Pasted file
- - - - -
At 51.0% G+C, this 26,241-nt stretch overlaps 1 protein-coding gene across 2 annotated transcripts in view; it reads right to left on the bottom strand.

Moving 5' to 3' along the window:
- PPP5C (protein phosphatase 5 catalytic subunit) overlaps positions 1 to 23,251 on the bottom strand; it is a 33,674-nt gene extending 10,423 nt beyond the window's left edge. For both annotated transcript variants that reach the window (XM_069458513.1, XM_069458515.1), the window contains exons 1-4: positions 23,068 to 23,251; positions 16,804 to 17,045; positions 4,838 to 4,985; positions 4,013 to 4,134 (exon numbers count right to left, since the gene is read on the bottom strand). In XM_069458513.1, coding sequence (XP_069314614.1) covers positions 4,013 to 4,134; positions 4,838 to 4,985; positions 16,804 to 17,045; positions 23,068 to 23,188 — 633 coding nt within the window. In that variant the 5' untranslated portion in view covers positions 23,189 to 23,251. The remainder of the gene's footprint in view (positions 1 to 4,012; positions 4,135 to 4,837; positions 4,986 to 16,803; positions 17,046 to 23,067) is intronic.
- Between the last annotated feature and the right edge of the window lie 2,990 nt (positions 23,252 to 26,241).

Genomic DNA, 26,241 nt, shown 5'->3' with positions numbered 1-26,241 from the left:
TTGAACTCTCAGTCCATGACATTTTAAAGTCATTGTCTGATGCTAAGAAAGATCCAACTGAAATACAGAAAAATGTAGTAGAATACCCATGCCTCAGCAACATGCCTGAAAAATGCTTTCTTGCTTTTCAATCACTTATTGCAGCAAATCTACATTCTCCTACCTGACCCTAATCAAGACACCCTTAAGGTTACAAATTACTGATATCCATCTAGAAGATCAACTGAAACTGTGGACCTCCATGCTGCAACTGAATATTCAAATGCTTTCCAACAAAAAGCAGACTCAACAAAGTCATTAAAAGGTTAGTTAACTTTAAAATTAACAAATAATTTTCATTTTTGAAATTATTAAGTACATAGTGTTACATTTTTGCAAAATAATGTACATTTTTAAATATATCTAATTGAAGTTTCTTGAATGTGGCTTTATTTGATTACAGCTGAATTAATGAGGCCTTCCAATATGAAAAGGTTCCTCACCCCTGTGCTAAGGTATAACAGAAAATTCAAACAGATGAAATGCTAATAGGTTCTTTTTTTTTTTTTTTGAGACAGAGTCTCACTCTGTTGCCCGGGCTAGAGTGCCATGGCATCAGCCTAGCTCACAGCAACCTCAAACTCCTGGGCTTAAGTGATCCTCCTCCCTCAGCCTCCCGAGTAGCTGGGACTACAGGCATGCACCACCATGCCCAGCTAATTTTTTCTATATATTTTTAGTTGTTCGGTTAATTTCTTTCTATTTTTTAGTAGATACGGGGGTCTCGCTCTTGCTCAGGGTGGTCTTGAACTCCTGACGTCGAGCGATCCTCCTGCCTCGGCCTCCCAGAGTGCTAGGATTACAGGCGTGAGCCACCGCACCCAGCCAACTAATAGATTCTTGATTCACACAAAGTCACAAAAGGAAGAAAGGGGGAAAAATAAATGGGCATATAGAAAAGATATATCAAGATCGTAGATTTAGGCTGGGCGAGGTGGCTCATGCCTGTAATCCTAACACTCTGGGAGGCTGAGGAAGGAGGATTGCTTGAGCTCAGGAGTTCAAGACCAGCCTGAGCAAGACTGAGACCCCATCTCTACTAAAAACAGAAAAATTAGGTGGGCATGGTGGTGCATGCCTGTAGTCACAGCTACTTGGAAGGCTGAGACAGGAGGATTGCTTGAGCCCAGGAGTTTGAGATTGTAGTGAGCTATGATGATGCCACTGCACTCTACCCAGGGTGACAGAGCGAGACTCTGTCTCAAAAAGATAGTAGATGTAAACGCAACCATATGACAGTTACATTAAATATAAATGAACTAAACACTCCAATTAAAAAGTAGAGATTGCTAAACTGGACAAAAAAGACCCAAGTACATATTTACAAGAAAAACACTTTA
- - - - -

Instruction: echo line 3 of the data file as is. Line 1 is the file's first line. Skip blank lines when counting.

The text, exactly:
- PPP5C (protein phosphatase 5 catalytic subunit) overlaps positions 1 to 23,251 on the bottom strand; it is a 33,674-nt gene extending 10,423 nt beyond the window's left edge. For both annotated transcript variants that reach the window (XM_069458513.1, XM_069458515.1), the window contains exons 1-4: positions 23,068 to 23,251; positions 16,804 to 17,045; positions 4,838 to 4,985; positions 4,013 to 4,134 (exon numbers count right to left, since the gene is read on the bottom strand). In XM_069458513.1, coding sequence (XP_069314614.1) covers positions 4,013 to 4,134; positions 4,838 to 4,985; positions 16,804 to 17,045; positions 23,068 to 23,188 — 633 coding nt within the window. In that variant the 5' untranslated portion in view covers positions 23,189 to 23,251. The remainder of the gene's footprint in view (positions 1 to 4,012; positions 4,135 to 4,837; positions 4,986 to 16,803; positions 17,046 to 23,067) is intronic.